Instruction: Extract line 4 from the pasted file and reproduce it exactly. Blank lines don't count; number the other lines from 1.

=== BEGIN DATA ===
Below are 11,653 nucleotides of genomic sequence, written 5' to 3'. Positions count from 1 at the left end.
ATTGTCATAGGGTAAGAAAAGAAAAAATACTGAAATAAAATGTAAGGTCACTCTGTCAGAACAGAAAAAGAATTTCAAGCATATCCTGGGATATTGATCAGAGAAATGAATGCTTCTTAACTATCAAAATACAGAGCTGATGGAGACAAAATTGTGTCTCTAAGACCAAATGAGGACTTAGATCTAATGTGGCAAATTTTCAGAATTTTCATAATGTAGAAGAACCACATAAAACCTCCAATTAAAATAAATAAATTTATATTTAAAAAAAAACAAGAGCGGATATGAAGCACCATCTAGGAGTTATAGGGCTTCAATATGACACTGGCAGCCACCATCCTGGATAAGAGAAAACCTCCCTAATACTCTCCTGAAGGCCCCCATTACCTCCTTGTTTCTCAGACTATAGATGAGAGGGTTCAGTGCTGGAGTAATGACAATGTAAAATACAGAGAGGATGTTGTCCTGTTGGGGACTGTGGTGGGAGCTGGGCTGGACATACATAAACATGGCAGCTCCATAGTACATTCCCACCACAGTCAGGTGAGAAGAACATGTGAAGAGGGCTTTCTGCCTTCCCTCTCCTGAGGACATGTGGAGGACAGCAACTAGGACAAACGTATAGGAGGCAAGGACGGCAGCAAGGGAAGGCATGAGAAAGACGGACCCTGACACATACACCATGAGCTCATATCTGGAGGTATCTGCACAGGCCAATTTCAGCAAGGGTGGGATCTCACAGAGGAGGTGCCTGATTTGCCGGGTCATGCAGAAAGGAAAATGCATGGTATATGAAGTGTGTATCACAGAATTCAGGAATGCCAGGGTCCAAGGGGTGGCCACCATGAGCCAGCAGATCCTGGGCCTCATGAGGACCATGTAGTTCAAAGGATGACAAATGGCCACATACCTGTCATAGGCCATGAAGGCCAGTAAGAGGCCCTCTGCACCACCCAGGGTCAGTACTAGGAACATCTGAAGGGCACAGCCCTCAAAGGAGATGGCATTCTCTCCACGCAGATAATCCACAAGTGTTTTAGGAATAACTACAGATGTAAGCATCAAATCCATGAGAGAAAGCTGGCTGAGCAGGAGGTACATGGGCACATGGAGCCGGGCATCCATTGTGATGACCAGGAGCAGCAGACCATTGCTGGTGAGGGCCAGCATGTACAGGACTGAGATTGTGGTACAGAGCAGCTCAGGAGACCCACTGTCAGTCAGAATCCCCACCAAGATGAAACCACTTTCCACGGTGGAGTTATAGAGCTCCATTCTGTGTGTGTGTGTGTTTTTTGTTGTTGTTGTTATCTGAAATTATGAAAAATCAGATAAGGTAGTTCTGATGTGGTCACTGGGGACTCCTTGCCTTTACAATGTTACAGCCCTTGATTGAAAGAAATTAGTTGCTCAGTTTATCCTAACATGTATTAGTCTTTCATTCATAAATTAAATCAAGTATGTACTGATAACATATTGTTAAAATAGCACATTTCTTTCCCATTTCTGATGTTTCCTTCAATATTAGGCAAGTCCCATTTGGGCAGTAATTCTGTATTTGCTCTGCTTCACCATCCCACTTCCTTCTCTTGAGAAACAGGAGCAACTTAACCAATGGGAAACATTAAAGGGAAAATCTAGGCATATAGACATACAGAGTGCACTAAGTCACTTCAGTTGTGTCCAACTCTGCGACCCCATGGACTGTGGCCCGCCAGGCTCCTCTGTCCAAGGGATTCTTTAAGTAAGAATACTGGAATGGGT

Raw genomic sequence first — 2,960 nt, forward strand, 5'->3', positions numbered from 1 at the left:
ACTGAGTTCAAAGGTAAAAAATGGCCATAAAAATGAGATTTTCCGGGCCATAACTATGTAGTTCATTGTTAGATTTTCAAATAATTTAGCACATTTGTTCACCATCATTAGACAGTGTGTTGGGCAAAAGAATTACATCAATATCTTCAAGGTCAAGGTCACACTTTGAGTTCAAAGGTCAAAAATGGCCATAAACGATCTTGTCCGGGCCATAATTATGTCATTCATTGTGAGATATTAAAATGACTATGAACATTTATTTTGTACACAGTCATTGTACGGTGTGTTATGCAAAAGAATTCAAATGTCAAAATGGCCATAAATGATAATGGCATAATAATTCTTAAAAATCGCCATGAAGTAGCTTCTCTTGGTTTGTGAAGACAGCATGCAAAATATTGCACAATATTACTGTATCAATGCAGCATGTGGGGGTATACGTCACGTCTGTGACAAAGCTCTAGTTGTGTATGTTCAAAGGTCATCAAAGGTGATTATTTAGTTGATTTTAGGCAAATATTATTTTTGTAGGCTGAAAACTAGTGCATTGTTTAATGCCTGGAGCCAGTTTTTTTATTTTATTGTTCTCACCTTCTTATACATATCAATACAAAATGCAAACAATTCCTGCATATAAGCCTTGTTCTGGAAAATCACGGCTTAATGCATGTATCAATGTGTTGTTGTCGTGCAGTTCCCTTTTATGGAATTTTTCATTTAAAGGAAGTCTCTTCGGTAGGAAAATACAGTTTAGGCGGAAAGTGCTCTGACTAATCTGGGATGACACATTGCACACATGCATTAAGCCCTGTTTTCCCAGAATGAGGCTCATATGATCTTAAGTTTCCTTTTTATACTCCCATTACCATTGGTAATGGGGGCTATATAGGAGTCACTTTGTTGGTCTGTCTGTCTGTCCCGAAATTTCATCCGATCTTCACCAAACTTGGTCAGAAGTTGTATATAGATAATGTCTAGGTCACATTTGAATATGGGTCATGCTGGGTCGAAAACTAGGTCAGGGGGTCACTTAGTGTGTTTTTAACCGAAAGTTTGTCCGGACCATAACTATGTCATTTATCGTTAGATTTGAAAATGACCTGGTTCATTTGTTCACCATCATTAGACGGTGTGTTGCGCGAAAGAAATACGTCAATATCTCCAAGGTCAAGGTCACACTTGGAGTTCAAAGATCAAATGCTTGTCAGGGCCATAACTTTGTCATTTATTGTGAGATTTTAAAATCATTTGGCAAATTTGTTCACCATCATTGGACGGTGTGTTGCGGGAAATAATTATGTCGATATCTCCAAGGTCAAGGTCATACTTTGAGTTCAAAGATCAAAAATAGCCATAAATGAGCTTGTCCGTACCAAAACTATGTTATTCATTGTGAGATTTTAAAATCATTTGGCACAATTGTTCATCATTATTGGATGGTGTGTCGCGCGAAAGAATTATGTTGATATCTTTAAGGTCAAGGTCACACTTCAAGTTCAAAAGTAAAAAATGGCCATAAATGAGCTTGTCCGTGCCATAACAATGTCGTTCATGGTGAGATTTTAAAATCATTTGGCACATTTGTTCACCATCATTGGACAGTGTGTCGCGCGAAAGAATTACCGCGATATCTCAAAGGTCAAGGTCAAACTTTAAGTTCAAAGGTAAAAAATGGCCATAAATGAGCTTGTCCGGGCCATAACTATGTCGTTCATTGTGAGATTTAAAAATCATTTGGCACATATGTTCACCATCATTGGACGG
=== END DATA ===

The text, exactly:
ACTGAGTTCAAAGGTAAAAAATGGCCATAAAAATGAGATTTTCCGGGCCATAACTATGTAGTTCATTGTTAGATTTTCAAATAATTTAGCACATTTGTTCACCATCATTAGACAGTGTGTTGGGCAAAAGAATTACATCAATATCTTCAAGGTCAAGGTCACACTTTGAGTTCAAAGGTCAAAAATGGCCATAAACGATCTTGTCCGGGCCATAATTATGTCATTCATTGTGAGATATTAAAATGACTATGAACATTTATTTTGTACACAGTCATTGTACGGTGTGTTATGCAAAAGAATTCAAATGTCAAAATGGCCATAAATGATAATGGCATAATAATTCTTAAAAATCGCCATGAAGTAGCTTCTCTTGGTTTGTGAAGACAGCATGCAAAATATTGCACAATATTACTGTATCAATGCAGCATGTGGGGGTATACGTCACGTCTGTGACAAAGCTCTAGTTGTGTATGTTCAAAGGTCATCAAAGGTGATTATTTAGTTGATTTTAGGCAAATATTATTTTTGTAGGCTGAAAACTAGTGCATTGTTTAATGCCTGGAGCCAGTTTTTTTATTTTATTGTTCTCACCTTCTTATACATATCAATACAAAATGCAAACAATTCCTGCATATAAGCCTTGTTCTGGAAAATCACGGCTTAATGCATGTATCAATGTGTTGTTGTCGTGCAGTTCCCTTTTATGGAATTTTTCATTTAAAGGAAGTCTCTTCGGTAGGAAAATACAGTTTAGGCGGAAAGTGCTCTGACTAATCTGGGATGACACATTGCACACATGCATTAAGCCCTGTTTTCCCAGAATGAGGCTCATATGATCTTAAGTTTCCTTTTTATACTCCCATTACCATTGGTAATGGGGGCTATATAGGAGTCACTTTGTTGGTCTGTCTGTCTGTCCCGAAATTTCATCCGATCTTCACCAAACTTGGTCAGAAGTTGTATATAGATAATGTCTAGGTCACATTTGAATATGGGTCATGCTGGGTCGAAAACTAGGTCAGGGGGTCACTTAGTGTGTTTTTAACCGAAAGTTTGTCCGGACCATAACTATGTCATTTATCGTTAGATTTGAAAATGACCTGGTTCATTTGTTCACCATCATTAGACGGTGTGTTGCGCGAAAGAAATACGTCAATATCTCCAAGGTCAAGGTCACACTTGGAGTTCAAAGATCAAATGCTTGTCAGGGCCATAACTTTGTCATTTATTGTGAGATTTTAAAATCATTTGGCAAATTTGTTCACCATCATTGGACGGTGTGTTGCGGGAAATAATTATGTCGATATCTCCAAGGTCAAGGTCATACTTTGAGTTCAAAGATCAAAAATAGCCATAAATGAGCTTGTCCGTACCAAAACTATGTTATTCATTGTGAGATTTTAAAATCATTTGGCACAATTGTTCATCATTATTGGATGGTGTGTCGCGCGAAAGAATTATGTTGATATCTTTAAGGTCAAGGTCACACTTCAAGTTCAAAAGTAAAAAATGGCCATAAATGAGCTTGTCCGTGCCATAACAATGTCGTTCATGGTGAGATTTTAAAATCATTTGGCACATTTGTTCACCATCATTGGACAGTGTGTCGCGCGAAAGAATTACCGCGATATCTCAAAGGTCAAGGTCAAACTTTAAGTTCAAAGGTAAAAAATGGCCATAAATGAGCTTGTCCGGGCCATAACTATGTCGTTCATTGTGAGATTTAAAAATCATTTGGCACATATGTTCACCATCATTGGACGG